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Oppression

The Sun Interview

Tangled Avenues

Wade Graham on the Interlocking Challenges of the Modern City

Cities are social, so they have the same problems we do. The mistake we always make in our culture is thinking that cities are somehow separate from us and that if we conceive of the right design for them, they will magically relieve us of our problems. By investing this theoretical power in cities, we can avoid confronting the flaws in the way we have built the world: with inequality and oppression and systems that make some people’s lives miserable while other people’s lives are good.

By Dash Lewis January 2024
Essays, Memoirs, & True Stories

Anger Management

Dr. B. spun a finger in the air, his signal to let the games begin. I think I called Michael a “no-good fucking loser,” a put-down one of my bosses had once leveled at me. I watched Michael’s hands form fists and the whites of his eyes get bigger.

By Mishele Maron January 2024
Quotations

Sunbeams

When I consider that the nobler animals have been exterminated here — the cougar, panther, lynx, wolverine, wolf, bear, moose, deer, the beaver, the turkey, etc., etc. — I cannot but feel as if I lived in a tamed, and, as it were, emasculated country. . . . To my chagrin I hear that it is but an imperfect copy that I possess and have read, that my ancestors have torn out many of the first leaves and grandest passages, and mutilated it in many places. I should not like to think that some demigod had come before me and picked out some of the best of the stars. I wish to know an entire heaven and an entire earth.

Henry David Thoreau

December 2023
The Sun Interview

Speak, Memory

Lynn Casteel Harper On New Ways Of Understanding Dementia

Askey: How do you think we will look back on our current treatment of people with dementia?

Harper: I think we will see how incomplete our approach was: The obsession with a cure. The overuse of psychotropic medications to “manage distressing behaviors.” Only something like 10 percent of that is necessary, research shows. A lot of those psychotropic medications are dangerous for people living with dementia.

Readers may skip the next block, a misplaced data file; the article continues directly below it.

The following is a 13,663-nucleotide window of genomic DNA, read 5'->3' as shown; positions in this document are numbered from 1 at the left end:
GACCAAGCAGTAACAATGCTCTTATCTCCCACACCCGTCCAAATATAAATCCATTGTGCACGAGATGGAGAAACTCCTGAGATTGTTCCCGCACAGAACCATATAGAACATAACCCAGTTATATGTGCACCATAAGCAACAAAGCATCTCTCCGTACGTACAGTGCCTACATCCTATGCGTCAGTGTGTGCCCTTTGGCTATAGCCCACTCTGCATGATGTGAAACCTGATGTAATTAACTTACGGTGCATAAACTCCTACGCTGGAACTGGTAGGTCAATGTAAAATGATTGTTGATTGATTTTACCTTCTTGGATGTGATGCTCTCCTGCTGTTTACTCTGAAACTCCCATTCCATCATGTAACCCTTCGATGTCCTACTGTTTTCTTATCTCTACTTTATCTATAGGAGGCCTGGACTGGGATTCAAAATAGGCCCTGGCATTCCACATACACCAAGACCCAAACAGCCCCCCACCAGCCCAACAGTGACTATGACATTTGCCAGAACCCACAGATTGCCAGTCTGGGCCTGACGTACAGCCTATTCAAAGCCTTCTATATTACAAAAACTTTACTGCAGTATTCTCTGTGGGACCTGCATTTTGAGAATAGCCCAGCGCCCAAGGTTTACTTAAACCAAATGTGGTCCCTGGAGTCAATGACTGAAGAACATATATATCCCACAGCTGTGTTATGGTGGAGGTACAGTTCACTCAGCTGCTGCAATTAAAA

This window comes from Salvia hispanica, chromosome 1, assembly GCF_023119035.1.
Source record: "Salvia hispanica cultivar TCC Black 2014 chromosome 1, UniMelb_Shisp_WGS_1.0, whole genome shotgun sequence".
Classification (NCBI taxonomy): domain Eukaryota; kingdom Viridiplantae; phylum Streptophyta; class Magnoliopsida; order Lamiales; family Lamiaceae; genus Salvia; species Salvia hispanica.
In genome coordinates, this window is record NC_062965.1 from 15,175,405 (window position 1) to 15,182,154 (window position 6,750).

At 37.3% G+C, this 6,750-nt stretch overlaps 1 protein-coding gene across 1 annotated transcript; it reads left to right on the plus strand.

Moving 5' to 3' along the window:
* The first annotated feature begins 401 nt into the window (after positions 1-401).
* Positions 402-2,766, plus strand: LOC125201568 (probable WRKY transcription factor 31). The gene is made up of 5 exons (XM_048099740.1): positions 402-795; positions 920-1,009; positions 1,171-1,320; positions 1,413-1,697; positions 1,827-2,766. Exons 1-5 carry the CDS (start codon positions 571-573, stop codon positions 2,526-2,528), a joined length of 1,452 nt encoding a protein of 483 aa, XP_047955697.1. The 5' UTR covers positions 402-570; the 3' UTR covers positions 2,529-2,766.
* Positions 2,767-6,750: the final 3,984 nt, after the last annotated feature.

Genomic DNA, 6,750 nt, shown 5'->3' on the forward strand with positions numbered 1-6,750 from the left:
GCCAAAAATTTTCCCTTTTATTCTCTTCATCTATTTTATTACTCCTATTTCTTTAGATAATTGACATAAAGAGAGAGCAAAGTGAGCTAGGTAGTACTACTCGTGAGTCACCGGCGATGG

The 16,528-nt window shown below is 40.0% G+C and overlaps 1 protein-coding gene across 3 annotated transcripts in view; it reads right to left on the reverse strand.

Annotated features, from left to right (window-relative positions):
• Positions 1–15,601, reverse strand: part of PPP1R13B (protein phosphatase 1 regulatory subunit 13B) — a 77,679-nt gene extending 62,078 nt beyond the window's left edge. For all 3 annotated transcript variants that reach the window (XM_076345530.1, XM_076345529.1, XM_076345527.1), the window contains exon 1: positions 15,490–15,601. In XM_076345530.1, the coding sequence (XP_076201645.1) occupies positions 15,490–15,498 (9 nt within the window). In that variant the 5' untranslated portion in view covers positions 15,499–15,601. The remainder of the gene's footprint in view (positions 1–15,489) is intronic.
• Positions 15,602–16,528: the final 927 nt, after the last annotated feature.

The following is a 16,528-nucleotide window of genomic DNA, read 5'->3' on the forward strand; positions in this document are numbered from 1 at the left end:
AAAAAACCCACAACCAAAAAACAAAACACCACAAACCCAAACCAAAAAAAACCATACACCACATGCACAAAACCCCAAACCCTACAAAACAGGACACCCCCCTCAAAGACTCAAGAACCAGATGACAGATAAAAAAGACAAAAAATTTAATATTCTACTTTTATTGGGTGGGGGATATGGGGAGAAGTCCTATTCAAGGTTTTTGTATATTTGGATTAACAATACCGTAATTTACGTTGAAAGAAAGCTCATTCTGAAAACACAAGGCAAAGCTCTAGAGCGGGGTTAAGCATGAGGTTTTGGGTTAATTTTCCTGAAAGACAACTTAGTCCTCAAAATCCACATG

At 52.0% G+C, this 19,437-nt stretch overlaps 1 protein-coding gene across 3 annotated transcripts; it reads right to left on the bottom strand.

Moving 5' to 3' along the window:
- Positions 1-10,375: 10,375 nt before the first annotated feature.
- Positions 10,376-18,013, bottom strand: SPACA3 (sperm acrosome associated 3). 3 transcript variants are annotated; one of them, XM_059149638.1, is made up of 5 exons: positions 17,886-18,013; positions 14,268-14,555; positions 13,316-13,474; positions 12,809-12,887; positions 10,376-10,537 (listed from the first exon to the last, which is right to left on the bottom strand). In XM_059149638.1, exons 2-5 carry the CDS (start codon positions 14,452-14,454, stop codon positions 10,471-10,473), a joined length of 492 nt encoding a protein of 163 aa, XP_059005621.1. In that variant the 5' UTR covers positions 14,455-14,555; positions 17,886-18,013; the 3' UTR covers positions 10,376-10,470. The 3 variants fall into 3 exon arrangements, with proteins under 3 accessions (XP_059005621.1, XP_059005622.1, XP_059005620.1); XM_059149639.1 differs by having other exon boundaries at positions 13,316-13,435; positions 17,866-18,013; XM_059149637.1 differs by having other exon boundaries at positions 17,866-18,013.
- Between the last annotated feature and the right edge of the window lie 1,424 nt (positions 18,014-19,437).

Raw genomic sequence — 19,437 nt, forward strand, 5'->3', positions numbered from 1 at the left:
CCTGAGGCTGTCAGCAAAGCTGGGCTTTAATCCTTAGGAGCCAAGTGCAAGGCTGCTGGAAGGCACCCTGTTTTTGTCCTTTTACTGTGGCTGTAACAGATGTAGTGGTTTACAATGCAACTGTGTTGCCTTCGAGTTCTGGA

By Derek Askey November 2023
Readers Write

The American Dream

An Indian immigrant, an oil-company man, a bicycle-riding nomad

By Our Readers October 2023
The Dog-Eared Page

Selected Poems

For two years The Sun was a lighthouse that guided me through rough, dark waters: Every line of mine that Sy [Safransky] published penetrated a little more of the fog called imprisonment. Every poem revealed my wrecked spirit dashed against the reef. Not only had Sy loved them, but Sun readers sent letters of appreciation, which Sy printed in the magazine. I’d never been complimented for anything, much less a literary contribution. My life had some hope in it now.

By Jimmy Santiago Baca October 2023
Essays, Memoirs, & True Stories

A Face In Judgment

A young man stands at the lectern: nineteen years old, athletic, thick black hair down to his shoulders. I’ll call him Marco. Today my job is to decide whether to send him to prison.

By Devin Odell August 2023
Essays, Memoirs, & True Stories

Run Home

Long-distance running is the dogged refusal to bend to the way you feel. It is the accommodation of pain. If you run long enough, far enough, fast enough, you will carve out a place in yourself where pain can live.

By Margo Steines July 2023
Readers Write

Coffee

A family business, a workplace lifeline, a reminder of home

By Our Readers June 2023
Essays, Memoirs, & True Stories

Footprints In Alabama

My mama’s family is Alabama for at least four generations. Though I grew up in Illinois, my soul is rooted here. So whenever anyone narrows their eyes and cocks their head to question how I — a Black woman — could possibly love this place, my answer has been: “Because generations of my people’s blood and footprints are in this soil.”

By Jamila Minnicks June 2023